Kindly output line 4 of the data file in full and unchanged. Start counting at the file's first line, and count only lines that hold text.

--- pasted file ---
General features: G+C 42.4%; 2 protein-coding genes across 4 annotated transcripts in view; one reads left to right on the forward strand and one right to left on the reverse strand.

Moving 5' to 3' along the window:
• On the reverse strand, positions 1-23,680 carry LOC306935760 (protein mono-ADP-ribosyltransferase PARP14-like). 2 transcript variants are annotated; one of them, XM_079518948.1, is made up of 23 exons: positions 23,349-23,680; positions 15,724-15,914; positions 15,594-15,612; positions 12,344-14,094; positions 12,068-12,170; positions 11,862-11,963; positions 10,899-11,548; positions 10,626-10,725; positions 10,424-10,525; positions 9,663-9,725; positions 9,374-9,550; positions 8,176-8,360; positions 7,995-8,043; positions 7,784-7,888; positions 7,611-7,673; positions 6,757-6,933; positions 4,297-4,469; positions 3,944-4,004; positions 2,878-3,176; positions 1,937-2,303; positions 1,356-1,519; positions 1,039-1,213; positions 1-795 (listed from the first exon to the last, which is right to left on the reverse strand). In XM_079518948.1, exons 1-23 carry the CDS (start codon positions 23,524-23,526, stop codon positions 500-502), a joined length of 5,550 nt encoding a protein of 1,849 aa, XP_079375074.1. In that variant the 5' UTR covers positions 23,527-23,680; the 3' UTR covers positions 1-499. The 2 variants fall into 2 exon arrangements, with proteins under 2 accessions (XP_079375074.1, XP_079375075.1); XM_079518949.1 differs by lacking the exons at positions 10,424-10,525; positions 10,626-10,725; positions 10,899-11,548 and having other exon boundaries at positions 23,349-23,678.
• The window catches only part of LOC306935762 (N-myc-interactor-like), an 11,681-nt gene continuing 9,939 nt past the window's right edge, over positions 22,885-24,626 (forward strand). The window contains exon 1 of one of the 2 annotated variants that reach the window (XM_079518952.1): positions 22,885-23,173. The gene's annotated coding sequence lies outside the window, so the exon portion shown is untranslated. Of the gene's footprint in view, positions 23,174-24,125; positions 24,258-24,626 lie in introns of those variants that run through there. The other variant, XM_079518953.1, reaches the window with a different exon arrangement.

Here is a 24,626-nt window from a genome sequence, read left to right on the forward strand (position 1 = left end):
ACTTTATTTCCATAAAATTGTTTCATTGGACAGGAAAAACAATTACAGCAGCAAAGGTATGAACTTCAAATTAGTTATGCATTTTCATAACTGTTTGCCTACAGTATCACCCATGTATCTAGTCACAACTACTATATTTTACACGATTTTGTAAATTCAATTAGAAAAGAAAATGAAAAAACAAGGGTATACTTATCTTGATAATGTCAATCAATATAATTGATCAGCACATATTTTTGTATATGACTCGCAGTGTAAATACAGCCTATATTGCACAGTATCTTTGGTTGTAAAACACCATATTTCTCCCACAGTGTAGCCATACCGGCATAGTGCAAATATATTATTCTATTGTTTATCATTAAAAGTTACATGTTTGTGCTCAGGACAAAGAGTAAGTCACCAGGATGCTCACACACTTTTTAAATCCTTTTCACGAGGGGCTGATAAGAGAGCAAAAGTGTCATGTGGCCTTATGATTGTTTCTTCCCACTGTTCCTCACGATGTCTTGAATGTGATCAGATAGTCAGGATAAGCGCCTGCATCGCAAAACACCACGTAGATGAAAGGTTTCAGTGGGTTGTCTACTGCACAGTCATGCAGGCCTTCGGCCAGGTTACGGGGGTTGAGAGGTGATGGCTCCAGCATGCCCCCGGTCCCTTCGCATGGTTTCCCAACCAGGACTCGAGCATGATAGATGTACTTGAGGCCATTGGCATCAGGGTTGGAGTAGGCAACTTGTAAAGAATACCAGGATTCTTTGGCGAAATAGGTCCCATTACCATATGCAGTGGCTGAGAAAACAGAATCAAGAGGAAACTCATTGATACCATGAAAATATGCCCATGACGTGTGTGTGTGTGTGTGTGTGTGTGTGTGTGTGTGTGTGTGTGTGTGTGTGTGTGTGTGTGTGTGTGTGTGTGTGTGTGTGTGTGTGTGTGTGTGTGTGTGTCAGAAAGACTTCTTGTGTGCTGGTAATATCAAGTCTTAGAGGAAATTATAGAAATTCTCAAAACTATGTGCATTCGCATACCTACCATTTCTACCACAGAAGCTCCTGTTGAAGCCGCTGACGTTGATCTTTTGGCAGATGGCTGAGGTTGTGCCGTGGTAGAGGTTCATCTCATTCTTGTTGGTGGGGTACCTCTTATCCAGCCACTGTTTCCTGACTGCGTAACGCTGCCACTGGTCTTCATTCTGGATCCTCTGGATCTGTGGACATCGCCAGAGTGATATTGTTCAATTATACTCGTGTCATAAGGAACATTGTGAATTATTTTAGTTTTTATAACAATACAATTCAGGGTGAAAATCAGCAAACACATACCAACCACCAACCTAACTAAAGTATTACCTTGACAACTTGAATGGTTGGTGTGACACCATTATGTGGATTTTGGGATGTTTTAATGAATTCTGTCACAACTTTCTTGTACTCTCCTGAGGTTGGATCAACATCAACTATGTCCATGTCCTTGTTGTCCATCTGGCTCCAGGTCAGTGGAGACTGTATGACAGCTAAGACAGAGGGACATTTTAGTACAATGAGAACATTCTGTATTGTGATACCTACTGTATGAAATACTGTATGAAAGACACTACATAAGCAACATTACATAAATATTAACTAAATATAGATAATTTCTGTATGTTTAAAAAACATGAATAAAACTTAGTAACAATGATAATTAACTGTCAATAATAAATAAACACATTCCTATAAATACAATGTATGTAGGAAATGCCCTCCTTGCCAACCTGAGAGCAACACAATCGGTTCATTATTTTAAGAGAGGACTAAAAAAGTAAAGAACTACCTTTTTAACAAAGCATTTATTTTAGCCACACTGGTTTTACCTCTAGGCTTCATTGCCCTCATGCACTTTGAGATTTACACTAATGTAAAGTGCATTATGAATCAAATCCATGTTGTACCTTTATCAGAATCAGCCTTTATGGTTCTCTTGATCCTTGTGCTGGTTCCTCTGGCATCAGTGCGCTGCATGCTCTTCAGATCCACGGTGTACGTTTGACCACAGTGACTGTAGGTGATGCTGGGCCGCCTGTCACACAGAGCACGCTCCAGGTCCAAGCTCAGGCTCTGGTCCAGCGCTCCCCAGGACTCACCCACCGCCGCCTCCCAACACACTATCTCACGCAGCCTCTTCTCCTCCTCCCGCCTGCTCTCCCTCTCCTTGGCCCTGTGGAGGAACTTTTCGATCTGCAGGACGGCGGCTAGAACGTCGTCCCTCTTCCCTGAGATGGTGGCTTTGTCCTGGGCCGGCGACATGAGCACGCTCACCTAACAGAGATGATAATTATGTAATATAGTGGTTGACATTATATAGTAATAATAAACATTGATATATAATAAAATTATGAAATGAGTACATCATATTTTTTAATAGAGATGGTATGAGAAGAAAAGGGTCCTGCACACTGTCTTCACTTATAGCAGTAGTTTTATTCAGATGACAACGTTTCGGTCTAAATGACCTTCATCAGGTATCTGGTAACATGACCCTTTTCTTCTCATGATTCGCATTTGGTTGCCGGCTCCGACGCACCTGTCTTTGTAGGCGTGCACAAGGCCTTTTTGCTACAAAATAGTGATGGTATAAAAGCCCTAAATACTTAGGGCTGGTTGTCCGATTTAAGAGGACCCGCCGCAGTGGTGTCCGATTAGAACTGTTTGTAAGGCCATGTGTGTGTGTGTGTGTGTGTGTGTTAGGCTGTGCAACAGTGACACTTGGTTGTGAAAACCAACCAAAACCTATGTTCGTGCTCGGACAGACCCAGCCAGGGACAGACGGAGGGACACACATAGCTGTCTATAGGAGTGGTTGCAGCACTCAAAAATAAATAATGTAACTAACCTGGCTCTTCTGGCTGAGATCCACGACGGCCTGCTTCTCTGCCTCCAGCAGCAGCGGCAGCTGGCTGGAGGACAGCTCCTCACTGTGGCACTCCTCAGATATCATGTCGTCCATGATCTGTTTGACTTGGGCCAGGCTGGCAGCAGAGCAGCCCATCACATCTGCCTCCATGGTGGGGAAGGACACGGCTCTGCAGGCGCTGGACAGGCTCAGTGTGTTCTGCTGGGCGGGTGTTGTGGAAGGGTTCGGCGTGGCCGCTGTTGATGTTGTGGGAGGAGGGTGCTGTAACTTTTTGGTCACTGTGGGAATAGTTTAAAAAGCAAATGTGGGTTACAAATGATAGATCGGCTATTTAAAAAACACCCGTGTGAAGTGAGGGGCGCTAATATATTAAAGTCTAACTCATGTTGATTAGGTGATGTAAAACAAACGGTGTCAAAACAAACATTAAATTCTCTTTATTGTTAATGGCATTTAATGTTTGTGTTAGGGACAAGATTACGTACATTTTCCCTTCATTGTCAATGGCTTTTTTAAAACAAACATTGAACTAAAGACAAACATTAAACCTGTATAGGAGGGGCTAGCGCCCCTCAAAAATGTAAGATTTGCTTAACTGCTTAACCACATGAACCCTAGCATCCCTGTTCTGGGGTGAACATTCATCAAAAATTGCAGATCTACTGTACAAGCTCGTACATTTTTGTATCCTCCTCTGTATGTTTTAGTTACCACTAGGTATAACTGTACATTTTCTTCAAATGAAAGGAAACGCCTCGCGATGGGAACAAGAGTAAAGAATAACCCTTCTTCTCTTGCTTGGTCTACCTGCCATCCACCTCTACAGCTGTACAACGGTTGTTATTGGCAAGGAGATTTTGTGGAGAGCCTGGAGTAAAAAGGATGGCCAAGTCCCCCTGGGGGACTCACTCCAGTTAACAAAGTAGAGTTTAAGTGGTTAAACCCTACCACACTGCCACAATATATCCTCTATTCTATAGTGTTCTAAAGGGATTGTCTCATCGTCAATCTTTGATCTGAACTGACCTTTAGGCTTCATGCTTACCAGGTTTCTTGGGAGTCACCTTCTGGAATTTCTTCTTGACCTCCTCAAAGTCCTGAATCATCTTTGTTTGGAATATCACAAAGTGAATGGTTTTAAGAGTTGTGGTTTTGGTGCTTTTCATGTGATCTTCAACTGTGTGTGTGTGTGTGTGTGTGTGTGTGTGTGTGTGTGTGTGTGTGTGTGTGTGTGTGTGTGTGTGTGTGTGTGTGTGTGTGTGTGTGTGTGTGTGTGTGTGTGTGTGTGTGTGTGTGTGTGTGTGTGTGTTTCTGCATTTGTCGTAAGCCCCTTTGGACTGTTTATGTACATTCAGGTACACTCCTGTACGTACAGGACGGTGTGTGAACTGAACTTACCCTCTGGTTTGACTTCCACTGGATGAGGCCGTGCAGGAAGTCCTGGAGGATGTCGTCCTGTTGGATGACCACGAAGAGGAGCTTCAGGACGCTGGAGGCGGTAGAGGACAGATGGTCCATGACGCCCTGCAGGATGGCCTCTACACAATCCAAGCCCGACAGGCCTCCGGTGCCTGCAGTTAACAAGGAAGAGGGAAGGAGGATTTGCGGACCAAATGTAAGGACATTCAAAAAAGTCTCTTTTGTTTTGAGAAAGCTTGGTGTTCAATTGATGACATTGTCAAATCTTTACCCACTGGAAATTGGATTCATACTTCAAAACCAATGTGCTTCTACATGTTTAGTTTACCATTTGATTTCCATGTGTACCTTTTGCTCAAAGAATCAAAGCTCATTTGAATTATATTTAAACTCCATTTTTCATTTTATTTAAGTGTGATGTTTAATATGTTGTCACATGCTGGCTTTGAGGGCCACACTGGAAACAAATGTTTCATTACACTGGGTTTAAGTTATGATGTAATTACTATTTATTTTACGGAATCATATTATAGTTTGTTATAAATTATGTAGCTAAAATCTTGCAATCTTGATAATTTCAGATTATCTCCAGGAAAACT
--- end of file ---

• The window catches only part of LOC306935762 (N-myc-interactor-like), an 11,681-nt gene continuing 9,939 nt past the window's right edge, over positions 22,885-24,626 (forward strand). The window contains exon 1 of one of the 2 annotated variants that reach the window (XM_079518952.1): positions 22,885-23,173. The gene's annotated coding sequence lies outside the window, so the exon portion shown is untranslated. Of the gene's footprint in view, positions 23,174-24,125; positions 24,258-24,626 lie in introns of those variants that run through there. The other variant, XM_079518953.1, reaches the window with a different exon arrangement.